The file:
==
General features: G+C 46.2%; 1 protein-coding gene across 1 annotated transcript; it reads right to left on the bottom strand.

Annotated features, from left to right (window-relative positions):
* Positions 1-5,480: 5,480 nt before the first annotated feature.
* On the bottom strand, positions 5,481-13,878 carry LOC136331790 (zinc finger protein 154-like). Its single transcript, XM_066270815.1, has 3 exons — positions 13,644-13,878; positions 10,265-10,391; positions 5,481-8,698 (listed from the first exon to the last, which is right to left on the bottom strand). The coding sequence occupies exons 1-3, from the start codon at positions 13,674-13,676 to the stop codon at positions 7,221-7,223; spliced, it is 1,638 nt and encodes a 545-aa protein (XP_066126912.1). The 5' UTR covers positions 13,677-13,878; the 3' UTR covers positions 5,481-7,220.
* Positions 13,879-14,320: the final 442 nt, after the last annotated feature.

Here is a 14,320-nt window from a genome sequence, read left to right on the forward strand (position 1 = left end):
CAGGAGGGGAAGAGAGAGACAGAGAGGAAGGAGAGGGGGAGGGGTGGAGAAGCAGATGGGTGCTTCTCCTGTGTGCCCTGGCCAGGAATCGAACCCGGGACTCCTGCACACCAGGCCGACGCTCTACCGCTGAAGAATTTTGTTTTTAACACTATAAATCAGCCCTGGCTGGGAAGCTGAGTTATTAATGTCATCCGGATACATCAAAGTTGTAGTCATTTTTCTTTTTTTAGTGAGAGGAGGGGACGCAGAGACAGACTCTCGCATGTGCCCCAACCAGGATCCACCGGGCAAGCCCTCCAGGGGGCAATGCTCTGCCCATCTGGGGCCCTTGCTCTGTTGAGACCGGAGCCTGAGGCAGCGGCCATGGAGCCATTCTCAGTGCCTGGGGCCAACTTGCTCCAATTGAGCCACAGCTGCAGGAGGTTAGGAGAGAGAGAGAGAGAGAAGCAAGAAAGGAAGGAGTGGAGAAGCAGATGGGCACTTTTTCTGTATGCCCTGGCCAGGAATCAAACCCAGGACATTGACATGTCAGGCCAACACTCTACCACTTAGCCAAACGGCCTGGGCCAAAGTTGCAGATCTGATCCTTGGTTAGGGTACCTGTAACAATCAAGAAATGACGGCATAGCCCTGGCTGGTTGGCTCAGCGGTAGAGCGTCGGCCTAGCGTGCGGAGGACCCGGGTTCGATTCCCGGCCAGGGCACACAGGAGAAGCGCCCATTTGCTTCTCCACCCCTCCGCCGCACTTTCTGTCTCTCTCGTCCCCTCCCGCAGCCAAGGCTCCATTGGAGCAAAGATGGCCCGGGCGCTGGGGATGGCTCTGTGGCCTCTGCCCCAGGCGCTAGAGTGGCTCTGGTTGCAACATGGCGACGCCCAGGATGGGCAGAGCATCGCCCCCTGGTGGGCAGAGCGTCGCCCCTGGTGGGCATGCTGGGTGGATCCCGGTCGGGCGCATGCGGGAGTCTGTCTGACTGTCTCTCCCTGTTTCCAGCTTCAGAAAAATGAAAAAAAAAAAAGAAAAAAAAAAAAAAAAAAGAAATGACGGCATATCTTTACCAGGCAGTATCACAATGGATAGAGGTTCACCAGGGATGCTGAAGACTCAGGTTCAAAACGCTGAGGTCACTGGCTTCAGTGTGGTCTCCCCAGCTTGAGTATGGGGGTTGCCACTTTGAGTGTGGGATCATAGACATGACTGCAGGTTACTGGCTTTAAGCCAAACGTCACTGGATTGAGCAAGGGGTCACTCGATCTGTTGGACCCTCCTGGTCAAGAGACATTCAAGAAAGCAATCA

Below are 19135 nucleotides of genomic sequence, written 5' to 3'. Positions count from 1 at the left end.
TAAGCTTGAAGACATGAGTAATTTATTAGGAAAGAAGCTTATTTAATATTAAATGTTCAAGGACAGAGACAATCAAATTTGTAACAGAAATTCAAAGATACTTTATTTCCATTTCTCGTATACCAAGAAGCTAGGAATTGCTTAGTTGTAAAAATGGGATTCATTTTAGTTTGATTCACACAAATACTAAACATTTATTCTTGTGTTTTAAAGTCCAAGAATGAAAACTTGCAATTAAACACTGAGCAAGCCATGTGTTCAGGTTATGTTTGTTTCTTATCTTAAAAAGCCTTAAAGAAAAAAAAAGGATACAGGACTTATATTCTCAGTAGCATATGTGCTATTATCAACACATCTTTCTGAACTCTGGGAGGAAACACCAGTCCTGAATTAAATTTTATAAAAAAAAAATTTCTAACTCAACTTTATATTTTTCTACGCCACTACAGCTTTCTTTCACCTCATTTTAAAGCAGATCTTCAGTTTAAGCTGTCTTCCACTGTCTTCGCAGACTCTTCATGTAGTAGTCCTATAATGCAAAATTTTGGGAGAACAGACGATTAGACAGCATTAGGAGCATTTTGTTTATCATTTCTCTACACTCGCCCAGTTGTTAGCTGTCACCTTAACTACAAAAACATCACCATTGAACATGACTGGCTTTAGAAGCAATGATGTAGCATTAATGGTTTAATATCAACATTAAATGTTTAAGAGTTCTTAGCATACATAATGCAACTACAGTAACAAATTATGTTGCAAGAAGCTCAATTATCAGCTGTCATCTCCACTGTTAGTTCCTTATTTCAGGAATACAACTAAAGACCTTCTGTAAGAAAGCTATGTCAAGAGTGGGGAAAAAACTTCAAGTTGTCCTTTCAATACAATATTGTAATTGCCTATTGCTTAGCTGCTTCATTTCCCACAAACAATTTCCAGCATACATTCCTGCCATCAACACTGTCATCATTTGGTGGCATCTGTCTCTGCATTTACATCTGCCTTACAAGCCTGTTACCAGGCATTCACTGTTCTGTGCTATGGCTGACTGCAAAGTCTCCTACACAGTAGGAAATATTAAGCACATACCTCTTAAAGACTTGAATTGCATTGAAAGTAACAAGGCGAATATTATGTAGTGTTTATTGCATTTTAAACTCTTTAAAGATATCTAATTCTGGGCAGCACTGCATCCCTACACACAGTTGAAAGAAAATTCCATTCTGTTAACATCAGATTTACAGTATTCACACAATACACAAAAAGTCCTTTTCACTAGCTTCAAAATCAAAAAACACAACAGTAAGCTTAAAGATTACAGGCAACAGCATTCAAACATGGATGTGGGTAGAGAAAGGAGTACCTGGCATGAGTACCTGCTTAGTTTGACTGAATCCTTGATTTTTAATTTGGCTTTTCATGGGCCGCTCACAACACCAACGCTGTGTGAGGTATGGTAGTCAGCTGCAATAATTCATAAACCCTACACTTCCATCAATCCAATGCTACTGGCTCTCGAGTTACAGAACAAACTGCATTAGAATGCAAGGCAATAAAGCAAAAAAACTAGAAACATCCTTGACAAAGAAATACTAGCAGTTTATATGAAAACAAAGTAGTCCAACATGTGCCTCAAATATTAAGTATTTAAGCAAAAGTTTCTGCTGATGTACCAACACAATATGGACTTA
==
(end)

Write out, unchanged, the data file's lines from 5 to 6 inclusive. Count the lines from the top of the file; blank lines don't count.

* Positions 13,879-14,320: the final 442 nt, after the last annotated feature.

Here is a 14,320-nt window from a genome sequence, read left to right on the forward strand (position 1 = left end):